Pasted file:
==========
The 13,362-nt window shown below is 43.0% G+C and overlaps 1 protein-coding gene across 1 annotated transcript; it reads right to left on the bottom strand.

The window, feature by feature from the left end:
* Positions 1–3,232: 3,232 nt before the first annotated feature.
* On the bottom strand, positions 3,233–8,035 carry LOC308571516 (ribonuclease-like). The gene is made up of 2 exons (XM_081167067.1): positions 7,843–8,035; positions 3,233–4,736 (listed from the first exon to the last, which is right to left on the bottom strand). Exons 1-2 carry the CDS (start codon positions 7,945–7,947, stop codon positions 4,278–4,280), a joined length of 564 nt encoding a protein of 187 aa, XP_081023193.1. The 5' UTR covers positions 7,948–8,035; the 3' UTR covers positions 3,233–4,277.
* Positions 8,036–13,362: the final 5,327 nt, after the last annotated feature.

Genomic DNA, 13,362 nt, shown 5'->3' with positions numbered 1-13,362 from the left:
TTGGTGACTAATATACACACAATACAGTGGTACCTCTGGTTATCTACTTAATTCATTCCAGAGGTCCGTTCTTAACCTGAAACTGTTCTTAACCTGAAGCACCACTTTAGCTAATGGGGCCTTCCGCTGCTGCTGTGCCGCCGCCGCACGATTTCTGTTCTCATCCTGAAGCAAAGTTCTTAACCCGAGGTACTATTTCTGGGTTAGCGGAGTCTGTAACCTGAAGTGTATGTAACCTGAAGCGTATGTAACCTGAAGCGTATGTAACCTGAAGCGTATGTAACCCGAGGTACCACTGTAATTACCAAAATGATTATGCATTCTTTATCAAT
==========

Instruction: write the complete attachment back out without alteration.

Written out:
The 13,362-nt window shown below is 43.0% G+C and overlaps 1 protein-coding gene across 1 annotated transcript; it reads right to left on the bottom strand.

The window, feature by feature from the left end:
* Positions 1–3,232: 3,232 nt before the first annotated feature.
* On the bottom strand, positions 3,233–8,035 carry LOC308571516 (ribonuclease-like). The gene is made up of 2 exons (XM_081167067.1): positions 7,843–8,035; positions 3,233–4,736 (listed from the first exon to the last, which is right to left on the bottom strand). Exons 1-2 carry the CDS (start codon positions 7,945–7,947, stop codon positions 4,278–4,280), a joined length of 564 nt encoding a protein of 187 aa, XP_081023193.1. The 5' UTR covers positions 7,948–8,035; the 3' UTR covers positions 3,233–4,277.
* Positions 8,036–13,362: the final 5,327 nt, after the last annotated feature.

Genomic DNA, 13,362 nt, shown 5'->3' with positions numbered 1-13,362 from the left:
TTGGTGACTAATATACACACAATACAGTGGTACCTCTGGTTATCTACTTAATTCATTCCAGAGGTCCGTTCTTAACCTGAAACTGTTCTTAACCTGAAGCACCACTTTAGCTAATGGGGCCTTCCGCTGCTGCTGTGCCGCCGCCGCACGATTTCTGTTCTCATCCTGAAGCAAAGTTCTTAACCCGAGGTACTATTTCTGGGTTAGCGGAGTCTGTAACCTGAAGTGTATGTAACCTGAAGCGTATGTAACCTGAAGCGTATGTAACCTGAAGCGTATGTAACCCGAGGTACCACTGTAATTACCAAAATGATTATGCATTCTTTATCAAT